Vocabulary Inquiry, Day 1
Lesson 4 of 9
Objective: Students will be able to determine the meaning of words in a text through context and using a dictionary.
What events have happened in “The White Umbrella” in the exposition and rising action? Have we reached the climax, falling action, and resolution? Explain with thoughtful commentary.
For today's grammar mini-lesson, we're back to Evan Moore's Daily Paragraph Editing. This week's topic is immigration and the title is "Immigration and Ellis Island." It's a nonfiction article.
One student in every class suggested that we would not need to capitalize 'historian' in sentence 4. However, if you don't capitalize it you end up with a run-on sentence, which is certainly not what you want.
Sentence 7 gives us a chance to discuss the difference between emigrate and immigrate. If someone is leaving a country, the word to use is emigrate. If someone is entering a country, you want to use immigrate. Since this paragraph is about the reasons for leaving a country, emigrate is correct.
Of course, in sentence 7, we have the opportunity to practice there/their/they're. In this case, we want the possessive form.
First hour only had two pages to finish, whereas fourth hour had four pages.
Before starting, I asked three students to remind us what happened. Zoe told us every detail she could remember and pretty much covered it all. This quick review only took a couple of minutes. During this review, I clarified that we didn't know the narrator's name, so we could refer to her as "Mona's sister" or "the narrator."
Like yesterday, I had the students pause and write a question and a vocabulary word on sticky notes. The last question and word occurred after the end of the story. As we continued reading, I added the words from the sticky notes to the master list.
Their reactions to the end of the story was anti-climatic. I thought that they would have more to say right away, but they didn't.
I'd asked the students to write a word or phrase that they didn't know, they thought was important, or was an example of 'lovely language.' As a side note, the phrase 'lovely language' was introduced to me by Cheryl Mango-Paget as a way of describing the qualitative component of text complexity.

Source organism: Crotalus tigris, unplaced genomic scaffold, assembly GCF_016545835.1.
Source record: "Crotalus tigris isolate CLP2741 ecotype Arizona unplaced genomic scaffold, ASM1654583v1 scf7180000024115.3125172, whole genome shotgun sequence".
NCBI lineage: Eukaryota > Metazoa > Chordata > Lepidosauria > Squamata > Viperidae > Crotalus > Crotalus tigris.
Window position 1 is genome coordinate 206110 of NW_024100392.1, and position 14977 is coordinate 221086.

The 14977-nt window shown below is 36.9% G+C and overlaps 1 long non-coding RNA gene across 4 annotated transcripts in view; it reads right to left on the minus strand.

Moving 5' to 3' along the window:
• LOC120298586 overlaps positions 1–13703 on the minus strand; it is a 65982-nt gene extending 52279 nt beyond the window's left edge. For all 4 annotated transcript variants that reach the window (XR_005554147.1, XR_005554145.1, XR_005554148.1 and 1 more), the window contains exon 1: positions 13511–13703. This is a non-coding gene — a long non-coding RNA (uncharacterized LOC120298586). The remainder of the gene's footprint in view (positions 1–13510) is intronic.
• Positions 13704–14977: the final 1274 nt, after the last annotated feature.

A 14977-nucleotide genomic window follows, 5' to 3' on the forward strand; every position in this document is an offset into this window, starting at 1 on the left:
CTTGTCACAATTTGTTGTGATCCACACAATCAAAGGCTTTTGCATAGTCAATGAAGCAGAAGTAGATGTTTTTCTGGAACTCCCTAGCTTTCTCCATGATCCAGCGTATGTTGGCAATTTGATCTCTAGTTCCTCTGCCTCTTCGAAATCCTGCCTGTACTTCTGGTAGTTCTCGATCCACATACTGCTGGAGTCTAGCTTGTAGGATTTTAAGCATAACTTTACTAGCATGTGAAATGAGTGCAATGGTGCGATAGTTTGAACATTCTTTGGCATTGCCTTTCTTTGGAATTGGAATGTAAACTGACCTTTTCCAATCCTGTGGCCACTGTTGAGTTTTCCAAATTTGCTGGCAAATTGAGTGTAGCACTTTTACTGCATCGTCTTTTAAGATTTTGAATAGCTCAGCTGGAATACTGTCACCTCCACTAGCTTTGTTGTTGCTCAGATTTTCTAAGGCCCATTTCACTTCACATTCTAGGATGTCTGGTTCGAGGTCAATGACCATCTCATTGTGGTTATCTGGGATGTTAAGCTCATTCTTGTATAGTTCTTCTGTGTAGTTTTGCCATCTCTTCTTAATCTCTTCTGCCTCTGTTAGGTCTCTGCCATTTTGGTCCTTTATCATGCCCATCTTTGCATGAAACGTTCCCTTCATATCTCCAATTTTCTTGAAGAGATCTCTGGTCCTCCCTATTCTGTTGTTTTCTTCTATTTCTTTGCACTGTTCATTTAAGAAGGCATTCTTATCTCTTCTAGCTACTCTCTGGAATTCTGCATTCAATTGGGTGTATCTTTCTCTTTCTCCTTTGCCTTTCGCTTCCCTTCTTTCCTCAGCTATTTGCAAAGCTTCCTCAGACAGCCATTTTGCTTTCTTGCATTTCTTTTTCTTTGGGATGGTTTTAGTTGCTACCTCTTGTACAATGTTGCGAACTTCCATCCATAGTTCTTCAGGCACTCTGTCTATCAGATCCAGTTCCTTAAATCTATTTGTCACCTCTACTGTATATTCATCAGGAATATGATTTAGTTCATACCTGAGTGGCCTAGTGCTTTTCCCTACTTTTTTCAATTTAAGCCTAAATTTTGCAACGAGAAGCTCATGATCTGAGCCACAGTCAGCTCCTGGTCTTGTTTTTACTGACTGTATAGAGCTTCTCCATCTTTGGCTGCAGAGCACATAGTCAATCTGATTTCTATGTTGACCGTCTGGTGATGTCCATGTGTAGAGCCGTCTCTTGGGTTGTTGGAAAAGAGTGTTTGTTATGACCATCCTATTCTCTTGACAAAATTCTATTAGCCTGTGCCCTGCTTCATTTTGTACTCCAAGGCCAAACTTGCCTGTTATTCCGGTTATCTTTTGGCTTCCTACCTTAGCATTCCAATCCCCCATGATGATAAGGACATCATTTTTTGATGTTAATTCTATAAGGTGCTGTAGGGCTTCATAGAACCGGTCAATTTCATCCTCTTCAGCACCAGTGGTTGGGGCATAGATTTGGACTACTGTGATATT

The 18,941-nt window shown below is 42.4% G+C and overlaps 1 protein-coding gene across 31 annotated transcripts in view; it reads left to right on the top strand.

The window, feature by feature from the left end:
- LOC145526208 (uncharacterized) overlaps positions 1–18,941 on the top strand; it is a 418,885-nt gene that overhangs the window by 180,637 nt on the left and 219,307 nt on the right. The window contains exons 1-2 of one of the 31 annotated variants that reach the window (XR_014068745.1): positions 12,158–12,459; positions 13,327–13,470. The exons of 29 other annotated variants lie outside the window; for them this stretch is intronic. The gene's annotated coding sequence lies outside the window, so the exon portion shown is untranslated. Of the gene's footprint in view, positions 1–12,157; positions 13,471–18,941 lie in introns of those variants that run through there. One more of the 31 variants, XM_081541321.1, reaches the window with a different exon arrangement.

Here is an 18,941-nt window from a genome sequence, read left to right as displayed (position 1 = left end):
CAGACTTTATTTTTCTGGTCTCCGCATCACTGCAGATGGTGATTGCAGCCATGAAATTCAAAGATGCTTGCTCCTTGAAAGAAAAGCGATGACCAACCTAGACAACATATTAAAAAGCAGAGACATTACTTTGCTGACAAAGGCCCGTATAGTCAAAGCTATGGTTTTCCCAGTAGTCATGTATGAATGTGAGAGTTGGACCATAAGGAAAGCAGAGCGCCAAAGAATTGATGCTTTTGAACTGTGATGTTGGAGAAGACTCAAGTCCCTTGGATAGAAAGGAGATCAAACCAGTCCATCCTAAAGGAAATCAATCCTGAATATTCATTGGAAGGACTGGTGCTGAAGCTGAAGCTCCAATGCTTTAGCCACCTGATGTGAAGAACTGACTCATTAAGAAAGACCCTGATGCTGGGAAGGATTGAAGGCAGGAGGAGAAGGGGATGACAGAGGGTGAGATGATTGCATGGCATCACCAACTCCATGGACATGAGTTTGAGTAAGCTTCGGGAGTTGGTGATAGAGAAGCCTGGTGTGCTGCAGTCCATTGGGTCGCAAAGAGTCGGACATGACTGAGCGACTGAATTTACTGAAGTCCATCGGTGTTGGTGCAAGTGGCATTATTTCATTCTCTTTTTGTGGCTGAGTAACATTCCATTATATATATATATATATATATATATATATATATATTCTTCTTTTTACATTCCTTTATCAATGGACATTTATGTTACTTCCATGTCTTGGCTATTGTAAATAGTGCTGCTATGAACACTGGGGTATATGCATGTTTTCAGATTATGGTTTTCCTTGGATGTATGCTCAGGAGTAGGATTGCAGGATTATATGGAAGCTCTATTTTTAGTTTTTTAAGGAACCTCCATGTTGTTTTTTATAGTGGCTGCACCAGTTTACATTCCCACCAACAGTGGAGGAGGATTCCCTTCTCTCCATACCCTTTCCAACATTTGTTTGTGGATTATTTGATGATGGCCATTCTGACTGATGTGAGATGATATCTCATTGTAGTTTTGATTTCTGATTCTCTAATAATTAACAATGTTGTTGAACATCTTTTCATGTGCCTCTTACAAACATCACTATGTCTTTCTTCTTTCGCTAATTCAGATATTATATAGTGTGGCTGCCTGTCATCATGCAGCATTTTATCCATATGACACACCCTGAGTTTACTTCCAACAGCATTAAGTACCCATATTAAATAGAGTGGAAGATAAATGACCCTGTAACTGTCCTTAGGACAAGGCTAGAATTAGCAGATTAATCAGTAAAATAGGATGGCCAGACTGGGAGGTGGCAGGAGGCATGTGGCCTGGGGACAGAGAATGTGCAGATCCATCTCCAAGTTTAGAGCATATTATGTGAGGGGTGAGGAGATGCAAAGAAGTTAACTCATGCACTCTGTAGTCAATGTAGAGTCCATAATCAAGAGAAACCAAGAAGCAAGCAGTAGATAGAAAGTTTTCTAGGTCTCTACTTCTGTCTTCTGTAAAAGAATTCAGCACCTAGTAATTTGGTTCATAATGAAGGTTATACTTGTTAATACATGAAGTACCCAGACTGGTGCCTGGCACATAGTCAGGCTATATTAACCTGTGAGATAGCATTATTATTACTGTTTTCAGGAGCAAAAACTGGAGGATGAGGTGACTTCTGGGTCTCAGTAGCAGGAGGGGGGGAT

After I collected the sticky notes, I compiled a list of the words. This is actually one of the things that I did while students were reading, so I wasn't being completely useless. The picture below shows the words that they identified. The words in red were words that more than two students wrote down.
I asked the students which words they knew the meaning of and were important. We put an X through those words. However, they couldn't just say that they knew the word, they had to prove it. They had to provide a definition and an example. Then I asked the rest of the class if they felt they knew the word and asked them to show me with thumbs up, down, or sideways. If a couple of students had sideways or down thumbs, we kept the word. If a student couldn't adequately explain the meaning (the word crusty, for example), we kept it.
During this process, I was able to provide some direct instruction on suffixes. Students chose pianist and florist, so we talked about what the suffix -ist means. We even connected it to "Tulipmania!" because the word botanist appears.Therefore, the -ist suffix means someone who specializes in.
I might have also covered the suffix -ous, but there weren't enough words that ended in the suffix.
We started out with thirty words, but whittled it down to fifteen, if I counted correctly. I may not have.
We then took the words that we didn't know and wrote them on the nifty graphic organizer I'd created. I used this as closure, because we were preparing for tomorrow's lesson.
For closure, I had students write the words that we didn't know on the graphic organizer. I prepared them for what would be coming tomorrow--predicting what these words mean through context and checking our predictions for accuracy. By writing the words down today, we'd be ready for tomorrow.